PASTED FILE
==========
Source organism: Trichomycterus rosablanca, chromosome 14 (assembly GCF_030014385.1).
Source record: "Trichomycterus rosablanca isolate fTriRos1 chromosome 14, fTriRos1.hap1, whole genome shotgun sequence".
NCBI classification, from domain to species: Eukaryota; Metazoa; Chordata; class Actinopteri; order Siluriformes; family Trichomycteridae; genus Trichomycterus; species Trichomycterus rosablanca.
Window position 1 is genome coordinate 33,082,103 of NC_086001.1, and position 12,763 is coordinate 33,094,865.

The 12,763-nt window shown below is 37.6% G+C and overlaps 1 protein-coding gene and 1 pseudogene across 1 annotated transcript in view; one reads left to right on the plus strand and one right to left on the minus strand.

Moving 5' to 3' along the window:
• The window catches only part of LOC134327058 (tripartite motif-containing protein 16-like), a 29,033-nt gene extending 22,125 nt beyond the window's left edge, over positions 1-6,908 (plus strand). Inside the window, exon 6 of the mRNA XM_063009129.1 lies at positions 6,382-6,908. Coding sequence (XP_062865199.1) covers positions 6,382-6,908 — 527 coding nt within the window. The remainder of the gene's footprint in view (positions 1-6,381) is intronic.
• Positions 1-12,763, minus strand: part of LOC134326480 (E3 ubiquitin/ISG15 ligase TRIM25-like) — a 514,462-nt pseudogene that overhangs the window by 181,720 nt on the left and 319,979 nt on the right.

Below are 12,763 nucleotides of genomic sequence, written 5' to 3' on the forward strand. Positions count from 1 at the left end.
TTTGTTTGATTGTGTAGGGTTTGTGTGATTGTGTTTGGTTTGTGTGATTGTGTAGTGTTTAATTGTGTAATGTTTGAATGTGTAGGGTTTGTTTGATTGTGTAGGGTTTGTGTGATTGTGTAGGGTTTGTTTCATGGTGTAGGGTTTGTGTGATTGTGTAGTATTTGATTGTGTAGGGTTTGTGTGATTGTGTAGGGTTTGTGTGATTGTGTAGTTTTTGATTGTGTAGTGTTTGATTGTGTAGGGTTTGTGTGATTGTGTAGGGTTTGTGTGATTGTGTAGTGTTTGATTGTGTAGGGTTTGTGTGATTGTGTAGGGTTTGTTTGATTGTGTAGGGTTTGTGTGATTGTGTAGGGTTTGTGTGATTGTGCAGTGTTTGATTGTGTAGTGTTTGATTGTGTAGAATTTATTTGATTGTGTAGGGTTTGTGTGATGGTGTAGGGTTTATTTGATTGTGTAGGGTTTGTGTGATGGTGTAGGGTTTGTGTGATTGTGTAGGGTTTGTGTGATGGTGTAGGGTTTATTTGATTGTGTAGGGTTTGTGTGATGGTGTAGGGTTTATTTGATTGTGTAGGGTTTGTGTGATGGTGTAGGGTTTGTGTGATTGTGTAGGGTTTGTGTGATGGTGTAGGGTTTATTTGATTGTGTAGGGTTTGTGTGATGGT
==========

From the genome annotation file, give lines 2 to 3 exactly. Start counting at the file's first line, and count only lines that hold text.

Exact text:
Source record: "Trichomycterus rosablanca isolate fTriRos1 chromosome 14, fTriRos1.hap1, whole genome shotgun sequence".
NCBI classification, from domain to species: Eukaryota; Metazoa; Chordata; class Actinopteri; order Siluriformes; family Trichomycteridae; genus Trichomycterus; species Trichomycterus rosablanca.